British inquiry 'the final word' on Diana's Paris death

2nd August 2004, Comments 0 comments

LONDON, July 31 (AFP) - Britain's top policeman has promised that an inquiry he is leading into the death of Princess Diana will be the final word on the issue, and should put an end to the myriad conspiracy theories linked to her demise.

LONDON, July 31 (AFP) - Britain's top policeman has promised that an inquiry he is leading into the death of Princess Diana will be the final word on the issue, and should put an end to the myriad conspiracy theories linked to her demise.

In an interview with the Sunday Telegraph newspaper, John Stevens said that everyone connected with Diana's death would have to accept that the as-yet uncompleted investigation would end the matter.

The inquiry was ordered in January by Britain's royal coroner Michael Burgess. "We will do everything in our power to ensure that, once and for all, the whole aspect of this particular episode has been investigated as thoroughly as possible," Stevens said.

"I shall be giving evidence to the coroner's court, as will some of the officers who are working with me. Then I think people will then have to say, one way or the other, that that's the end of the matter."

Stevens, who is about to retire as the head of London's Metropolitan Police force, has 10 British detectives working for him full time.

The probe was launched to answer those who have queried whether Diana's death on August 31, 1997 when the car she was travelling in crashed in a Paris underpass, was an accident.

An official French report into the incident concluded that the cause had been a drunken chauffeur who was driving too fast and was not qualified to be behind the wheel of the powerful armoured limousine.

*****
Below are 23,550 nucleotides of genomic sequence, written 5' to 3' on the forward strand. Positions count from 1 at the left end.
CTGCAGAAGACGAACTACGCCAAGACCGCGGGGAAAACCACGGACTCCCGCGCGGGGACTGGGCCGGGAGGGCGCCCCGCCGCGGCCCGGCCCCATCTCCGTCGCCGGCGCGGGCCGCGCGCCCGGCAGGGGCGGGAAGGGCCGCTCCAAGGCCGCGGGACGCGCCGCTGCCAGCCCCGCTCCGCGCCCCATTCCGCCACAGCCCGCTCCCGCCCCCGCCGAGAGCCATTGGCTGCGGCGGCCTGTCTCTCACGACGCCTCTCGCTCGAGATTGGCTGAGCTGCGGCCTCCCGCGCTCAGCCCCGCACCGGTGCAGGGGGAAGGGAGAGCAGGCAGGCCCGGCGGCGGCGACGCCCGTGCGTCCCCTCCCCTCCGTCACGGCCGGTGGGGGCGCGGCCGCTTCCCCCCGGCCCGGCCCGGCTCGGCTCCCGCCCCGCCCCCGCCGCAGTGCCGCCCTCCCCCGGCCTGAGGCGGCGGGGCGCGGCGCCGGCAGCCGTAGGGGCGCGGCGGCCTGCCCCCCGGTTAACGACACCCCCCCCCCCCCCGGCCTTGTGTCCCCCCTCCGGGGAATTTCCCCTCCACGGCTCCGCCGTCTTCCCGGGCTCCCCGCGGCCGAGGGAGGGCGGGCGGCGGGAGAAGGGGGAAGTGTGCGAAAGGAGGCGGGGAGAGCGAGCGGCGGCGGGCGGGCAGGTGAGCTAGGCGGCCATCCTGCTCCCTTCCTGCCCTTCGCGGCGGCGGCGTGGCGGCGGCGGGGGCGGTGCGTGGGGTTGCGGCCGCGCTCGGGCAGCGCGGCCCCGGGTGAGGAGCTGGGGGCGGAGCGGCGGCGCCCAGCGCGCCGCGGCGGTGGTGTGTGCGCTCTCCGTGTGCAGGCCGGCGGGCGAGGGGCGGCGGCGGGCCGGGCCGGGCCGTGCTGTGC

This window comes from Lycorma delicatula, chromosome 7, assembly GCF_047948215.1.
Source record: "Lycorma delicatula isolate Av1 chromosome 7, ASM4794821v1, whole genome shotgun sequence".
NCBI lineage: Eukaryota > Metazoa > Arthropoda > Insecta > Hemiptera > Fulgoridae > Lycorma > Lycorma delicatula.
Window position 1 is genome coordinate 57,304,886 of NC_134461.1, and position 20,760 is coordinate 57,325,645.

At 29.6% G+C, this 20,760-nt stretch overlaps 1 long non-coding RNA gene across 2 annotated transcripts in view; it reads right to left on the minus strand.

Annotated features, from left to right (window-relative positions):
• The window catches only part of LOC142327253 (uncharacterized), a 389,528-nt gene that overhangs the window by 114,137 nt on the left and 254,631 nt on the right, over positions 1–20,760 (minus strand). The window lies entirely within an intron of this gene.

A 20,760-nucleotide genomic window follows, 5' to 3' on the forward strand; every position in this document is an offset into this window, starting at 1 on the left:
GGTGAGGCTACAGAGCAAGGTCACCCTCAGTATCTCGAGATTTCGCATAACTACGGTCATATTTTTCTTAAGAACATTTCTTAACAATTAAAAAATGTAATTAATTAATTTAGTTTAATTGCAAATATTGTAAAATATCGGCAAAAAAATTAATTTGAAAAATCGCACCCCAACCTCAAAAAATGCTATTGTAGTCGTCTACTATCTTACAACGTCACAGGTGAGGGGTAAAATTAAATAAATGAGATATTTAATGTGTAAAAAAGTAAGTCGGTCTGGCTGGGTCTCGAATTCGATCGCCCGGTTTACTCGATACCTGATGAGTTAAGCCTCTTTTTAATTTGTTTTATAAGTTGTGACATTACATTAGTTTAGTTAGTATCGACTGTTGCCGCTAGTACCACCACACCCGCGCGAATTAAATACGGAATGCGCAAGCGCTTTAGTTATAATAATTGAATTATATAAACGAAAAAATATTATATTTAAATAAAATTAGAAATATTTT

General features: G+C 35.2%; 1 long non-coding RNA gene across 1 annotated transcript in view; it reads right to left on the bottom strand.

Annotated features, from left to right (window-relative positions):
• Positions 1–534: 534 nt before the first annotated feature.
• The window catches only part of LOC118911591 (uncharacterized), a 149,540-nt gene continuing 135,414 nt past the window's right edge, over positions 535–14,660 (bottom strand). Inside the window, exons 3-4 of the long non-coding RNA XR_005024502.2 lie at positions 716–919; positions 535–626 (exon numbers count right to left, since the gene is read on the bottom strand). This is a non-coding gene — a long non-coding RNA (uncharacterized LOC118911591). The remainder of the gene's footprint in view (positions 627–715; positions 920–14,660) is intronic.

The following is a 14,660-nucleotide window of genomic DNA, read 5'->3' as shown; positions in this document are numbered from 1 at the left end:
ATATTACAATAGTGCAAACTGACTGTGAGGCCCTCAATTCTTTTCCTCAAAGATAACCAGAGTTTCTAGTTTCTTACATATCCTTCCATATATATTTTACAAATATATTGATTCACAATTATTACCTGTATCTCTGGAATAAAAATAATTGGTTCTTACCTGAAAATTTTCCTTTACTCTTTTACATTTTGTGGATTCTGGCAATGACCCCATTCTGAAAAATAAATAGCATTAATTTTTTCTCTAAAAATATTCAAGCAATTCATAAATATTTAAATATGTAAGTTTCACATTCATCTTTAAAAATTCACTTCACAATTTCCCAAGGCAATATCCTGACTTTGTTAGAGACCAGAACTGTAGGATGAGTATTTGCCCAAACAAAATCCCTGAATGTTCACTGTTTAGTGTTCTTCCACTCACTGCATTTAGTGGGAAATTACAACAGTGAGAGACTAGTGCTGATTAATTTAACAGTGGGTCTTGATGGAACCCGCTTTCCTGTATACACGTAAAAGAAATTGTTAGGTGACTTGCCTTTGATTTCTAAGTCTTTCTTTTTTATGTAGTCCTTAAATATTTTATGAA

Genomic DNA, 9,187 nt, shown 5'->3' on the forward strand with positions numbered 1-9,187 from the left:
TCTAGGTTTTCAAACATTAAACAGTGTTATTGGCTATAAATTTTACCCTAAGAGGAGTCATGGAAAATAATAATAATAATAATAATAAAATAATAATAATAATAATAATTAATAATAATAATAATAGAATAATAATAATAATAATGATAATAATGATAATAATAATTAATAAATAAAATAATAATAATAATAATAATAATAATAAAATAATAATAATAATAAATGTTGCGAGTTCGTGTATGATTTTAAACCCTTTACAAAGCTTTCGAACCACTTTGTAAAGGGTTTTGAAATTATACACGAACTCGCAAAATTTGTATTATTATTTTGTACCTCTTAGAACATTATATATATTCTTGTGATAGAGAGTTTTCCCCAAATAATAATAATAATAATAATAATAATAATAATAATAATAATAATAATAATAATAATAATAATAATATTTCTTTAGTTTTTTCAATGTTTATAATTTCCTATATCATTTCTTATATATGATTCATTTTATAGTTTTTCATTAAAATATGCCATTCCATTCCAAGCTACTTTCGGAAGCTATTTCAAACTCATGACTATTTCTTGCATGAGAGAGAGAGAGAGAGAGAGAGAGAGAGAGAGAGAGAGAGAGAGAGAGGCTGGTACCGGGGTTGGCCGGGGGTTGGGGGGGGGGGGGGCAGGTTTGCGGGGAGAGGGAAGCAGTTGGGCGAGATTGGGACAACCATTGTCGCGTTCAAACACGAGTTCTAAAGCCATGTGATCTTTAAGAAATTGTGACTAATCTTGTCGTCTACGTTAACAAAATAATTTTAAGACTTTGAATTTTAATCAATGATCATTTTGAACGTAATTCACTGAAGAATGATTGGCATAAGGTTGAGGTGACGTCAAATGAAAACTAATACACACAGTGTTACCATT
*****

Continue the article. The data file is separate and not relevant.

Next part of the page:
However Egyptian tycoon Mohamed Al Fayed, whose son Dodi also died in the crash, has insisted the death was the work of intelligence services worried about the princess's relationship with his son.

Stevens said he would pay particular attention to interviews with staff from Britain's internal and external security services, MI5 and MI6, who Al Fayed has accused of being complicit in Diana's death.

"The allegations regarding MI5 and MI6 I will be dealing with myself," Stevens told the paper.

However he warned that the inquiry's conclusion might be delayed by Al Fayed's attempts to query the official French investigation.

"The French appeal court has found in certain aspects in Mr Fayed's favour and has asked the French authorities and the examining magistrate to look at some other aspects of the inquiry," Stevens said.

"So we will be very much dictated by where the French authorities are in terms of their inquiry."

In April, the police officer visited the underpass where Diana died, having earlier been to the Ritz Hotel where Diana and Dodi began their last journey, before retracing their 1.5 mile (2.5 kilometres) route.

© AFP

 

Subject: French news

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